In addition, insufficient labor income is a primary factor in the massive entry of women into the labor market. More important, women seeking employment outside of the home contribute to certain socio-cultural changes within the society such as those related to the role of gender and changes in population growth. Data shows that a large number of these women are single women, wives or female family heads that are driven to seek employment as the main financial supporters of a family. Equally important, there is data to support the argument that women are occupying job positions that were previously held by men, women accept lower salaries, and women are willing to work under inferior working conditions. Other studies suggest that one of the greatest consequences of this trend is the increase in irregular occupations without the protection of labor legislation. Thus, many women are exposed to a more precarious occupational insertion in the labor market.
Finally, when we turn our attention to how family responsibilities impact employment, we must consider the significance of different family types. Although there was a significant reduction in birth and fertility rates during the 1980s and 1990s, data shows that the participation rate among single women with dependent children and relatives living in the household was high. First, it shows that the highest participation of women in the workforce is among single women without children. In fact, it appears that the absence of family pressure actually acts as an incentive for women to work. Second, female, single-parent family heads with at least one dependent child present the next highest participation rate and is higher than that of married women with or without relatives living in the home. Furthermore, the position of wives with spouses with or without other relatives living in the home is the least favorable group for entry into the labor market. Indeed, the presence of children effects the work opportunities for women and presents serious problems of reconciliation between work and care for children. This difficulty increases for women who have dependent children without the aid of relatives living in the household or in close proximity. It is also noteworthy to mention that many female, single-parent family heads with at least one dependent child and without relatives in the home usually work without signed work cards and as domestic maids.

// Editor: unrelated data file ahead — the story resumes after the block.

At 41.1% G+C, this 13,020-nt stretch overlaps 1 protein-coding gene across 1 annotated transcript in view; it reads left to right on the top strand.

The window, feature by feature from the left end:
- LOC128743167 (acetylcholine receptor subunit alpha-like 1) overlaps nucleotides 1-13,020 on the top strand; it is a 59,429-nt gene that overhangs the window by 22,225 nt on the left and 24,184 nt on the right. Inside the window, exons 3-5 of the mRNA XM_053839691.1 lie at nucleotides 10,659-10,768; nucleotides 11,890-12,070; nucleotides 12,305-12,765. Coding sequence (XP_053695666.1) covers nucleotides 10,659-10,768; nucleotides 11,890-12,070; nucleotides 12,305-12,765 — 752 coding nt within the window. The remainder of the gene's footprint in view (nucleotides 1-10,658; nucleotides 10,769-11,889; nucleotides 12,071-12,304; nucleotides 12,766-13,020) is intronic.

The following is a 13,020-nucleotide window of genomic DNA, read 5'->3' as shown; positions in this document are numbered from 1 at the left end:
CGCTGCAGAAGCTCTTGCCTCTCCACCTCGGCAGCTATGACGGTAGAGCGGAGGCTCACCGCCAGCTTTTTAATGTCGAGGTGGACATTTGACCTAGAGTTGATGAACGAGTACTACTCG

Sources: Sorj, B., Fontes, A., Carusi, D., & Quintaes, Giovanni. (2004). Conditions of Work and Employment Programme: Reconciling work and family: Issues and policies in Brazil; Klaveren, M., Tijden, K., Hughie-Williams, M., & Martin., N. R. (2009). An Overview of Women’s Work and Employment in Brazil . University of Amsterdam /Amsterdam Institute for Advanced Labour Studies. Amsterdam, Netherlands: AIAS’; Barros, Ricardo Paes de. (2001). A Dynamic Analysis of Household Decision-Making: The Brazilian Case. Inter-American Development Bank, Latin American Research Network.
For more information see: Neil Turner. (2012). Unemployment and Poverty in Brazil. Ethnology/Cultural Anthropology. Grin Publishing, Munich. http://www.grin.com